My youngest daughter, Sophia, and I walked both days this past weekend. We talked about how things have changed since Chloe has returned from residential treatment six months ago. I asked Sophia how things are different for her.
“She’s like a whole new person,” Sophia said. “She’s calmer and more predictable. She’s so happy! I no longer have to worry about whether she’ll freak out over the smallest thing.”
It was great to hear that Sophia has felt more settled and happier over the past few months. When you have a family member who is mentally ill, you know that your world can turn upside down without notice. Until stability is gained through medication management, therapy or both, living in crisis is the norm and it is often all family members can do to hold it together.
To make matters more difficult, our systems and resources to support the mentally ill are severely lacking. I spoke with a detective friend the other day who told me that our local police department, which serves roughly 70,000 residents, takes 10-15 people to the hospital each day due to a mental disturbance of some sort. He said what happens from there is another story. The hospitals either admit them to their psychiatric unit, if there’s room, or “treat” them and send them home. In our area, adults can only be held in the hospital for five days for psychiatric reasons, unless they are a danger to themselves or others.
Unfortunately, for youth, intensive treatment for mental illness is about as difficult to obtain, unless you’re on state assistance or the youth is violent and/or a danger to themselves or others. Even for those who have private insurance, health insurers are often reluctant and unwilling to pay for long-term treatment. While Chloe was in treatment in Corvallis, we met a few kids who had been there for three years, supported by the state. In the meantime, our private insurance company began denying coverage for her treatment after 30 days, which we learned was typical in the industry. When we moved her to the Grants Pass facility, the administration was able to prove a certificate of need for Chloe in which the remainder of her treatment was covered by the state of Oregon. Otherwise, Chloe’s daily fee of $450 would have been a major hardship for our family and I’m sure is cost-prohibitive for most.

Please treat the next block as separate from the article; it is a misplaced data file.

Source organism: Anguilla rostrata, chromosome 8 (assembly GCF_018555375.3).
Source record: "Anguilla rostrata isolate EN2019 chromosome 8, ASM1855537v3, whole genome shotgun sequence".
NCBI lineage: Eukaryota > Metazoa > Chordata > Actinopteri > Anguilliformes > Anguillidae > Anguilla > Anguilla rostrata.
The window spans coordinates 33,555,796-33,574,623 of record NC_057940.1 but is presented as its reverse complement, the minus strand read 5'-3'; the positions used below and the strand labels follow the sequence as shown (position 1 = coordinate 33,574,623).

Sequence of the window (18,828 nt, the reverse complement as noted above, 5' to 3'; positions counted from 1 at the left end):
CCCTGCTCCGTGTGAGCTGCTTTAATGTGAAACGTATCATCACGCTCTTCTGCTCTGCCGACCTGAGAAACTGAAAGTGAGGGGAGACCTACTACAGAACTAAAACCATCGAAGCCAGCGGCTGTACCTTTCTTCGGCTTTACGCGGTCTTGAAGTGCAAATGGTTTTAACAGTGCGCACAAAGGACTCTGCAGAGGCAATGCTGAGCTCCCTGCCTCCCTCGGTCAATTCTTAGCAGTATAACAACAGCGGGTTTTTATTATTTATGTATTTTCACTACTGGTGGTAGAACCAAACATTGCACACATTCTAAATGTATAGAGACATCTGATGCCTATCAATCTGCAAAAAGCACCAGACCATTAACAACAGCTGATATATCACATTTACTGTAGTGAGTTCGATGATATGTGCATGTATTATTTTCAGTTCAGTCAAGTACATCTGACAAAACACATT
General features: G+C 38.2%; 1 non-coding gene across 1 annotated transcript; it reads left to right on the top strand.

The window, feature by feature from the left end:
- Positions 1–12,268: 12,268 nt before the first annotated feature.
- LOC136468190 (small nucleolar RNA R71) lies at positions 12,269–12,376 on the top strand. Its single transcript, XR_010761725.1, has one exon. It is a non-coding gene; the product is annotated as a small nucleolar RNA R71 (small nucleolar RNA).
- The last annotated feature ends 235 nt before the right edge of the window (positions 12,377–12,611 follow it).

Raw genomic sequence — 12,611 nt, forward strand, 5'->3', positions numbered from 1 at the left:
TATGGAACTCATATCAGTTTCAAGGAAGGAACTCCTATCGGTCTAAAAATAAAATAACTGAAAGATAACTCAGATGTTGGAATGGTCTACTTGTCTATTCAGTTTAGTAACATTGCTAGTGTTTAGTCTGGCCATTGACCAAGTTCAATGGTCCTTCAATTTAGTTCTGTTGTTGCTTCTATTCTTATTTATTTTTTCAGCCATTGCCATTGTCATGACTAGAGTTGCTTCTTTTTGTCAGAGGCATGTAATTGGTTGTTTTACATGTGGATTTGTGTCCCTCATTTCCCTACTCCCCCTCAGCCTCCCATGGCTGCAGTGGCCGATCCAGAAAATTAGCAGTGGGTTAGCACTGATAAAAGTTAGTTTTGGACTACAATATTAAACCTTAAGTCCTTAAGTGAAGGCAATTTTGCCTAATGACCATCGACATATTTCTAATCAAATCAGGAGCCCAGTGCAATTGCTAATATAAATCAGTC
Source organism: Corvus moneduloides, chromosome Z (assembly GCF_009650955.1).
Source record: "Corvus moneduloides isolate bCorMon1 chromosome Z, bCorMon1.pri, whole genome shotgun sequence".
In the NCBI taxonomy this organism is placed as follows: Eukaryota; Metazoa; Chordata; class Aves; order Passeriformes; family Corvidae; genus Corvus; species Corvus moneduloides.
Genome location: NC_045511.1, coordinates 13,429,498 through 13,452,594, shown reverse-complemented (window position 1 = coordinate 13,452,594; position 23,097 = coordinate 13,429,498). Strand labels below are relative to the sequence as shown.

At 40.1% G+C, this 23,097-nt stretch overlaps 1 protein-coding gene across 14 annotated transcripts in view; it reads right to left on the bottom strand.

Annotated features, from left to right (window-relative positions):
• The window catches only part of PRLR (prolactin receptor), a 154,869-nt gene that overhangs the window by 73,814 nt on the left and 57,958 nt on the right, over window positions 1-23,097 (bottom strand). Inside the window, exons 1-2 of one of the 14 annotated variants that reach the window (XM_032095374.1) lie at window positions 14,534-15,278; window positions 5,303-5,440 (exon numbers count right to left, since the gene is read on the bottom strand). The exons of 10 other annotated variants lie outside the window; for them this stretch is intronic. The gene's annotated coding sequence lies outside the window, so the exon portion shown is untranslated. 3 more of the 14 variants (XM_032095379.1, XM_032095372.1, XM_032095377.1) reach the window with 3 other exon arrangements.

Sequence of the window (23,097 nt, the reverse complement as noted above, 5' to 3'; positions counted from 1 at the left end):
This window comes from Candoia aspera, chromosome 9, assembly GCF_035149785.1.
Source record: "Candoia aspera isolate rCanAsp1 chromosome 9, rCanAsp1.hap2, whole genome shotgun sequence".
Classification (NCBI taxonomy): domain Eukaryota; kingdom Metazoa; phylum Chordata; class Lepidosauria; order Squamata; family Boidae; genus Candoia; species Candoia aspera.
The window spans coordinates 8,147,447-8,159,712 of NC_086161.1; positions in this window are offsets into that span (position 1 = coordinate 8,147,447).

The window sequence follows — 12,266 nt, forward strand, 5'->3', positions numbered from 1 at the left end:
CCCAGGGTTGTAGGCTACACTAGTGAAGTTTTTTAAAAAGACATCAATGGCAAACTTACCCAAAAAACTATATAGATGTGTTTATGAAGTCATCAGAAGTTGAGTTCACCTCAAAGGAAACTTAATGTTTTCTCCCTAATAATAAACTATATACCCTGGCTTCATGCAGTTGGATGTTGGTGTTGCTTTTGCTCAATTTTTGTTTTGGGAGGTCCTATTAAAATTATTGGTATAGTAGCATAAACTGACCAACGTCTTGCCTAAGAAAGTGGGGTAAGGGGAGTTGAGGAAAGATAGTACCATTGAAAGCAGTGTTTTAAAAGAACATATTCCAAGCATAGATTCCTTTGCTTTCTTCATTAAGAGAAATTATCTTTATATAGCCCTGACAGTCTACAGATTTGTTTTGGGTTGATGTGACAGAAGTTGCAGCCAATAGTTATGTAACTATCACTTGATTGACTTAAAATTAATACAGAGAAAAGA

Treatment has been very effective for Chloe and has been a game-changer. She is doing super in school and her teachers say she’s focused and bright. I wish our system could say the same for other youth and families in our same situation. I know early intervention with Chloe has been critical and I know it could be with other families too.
If you’re interested in supporting change at the legislative level, visit www.NAMI.org.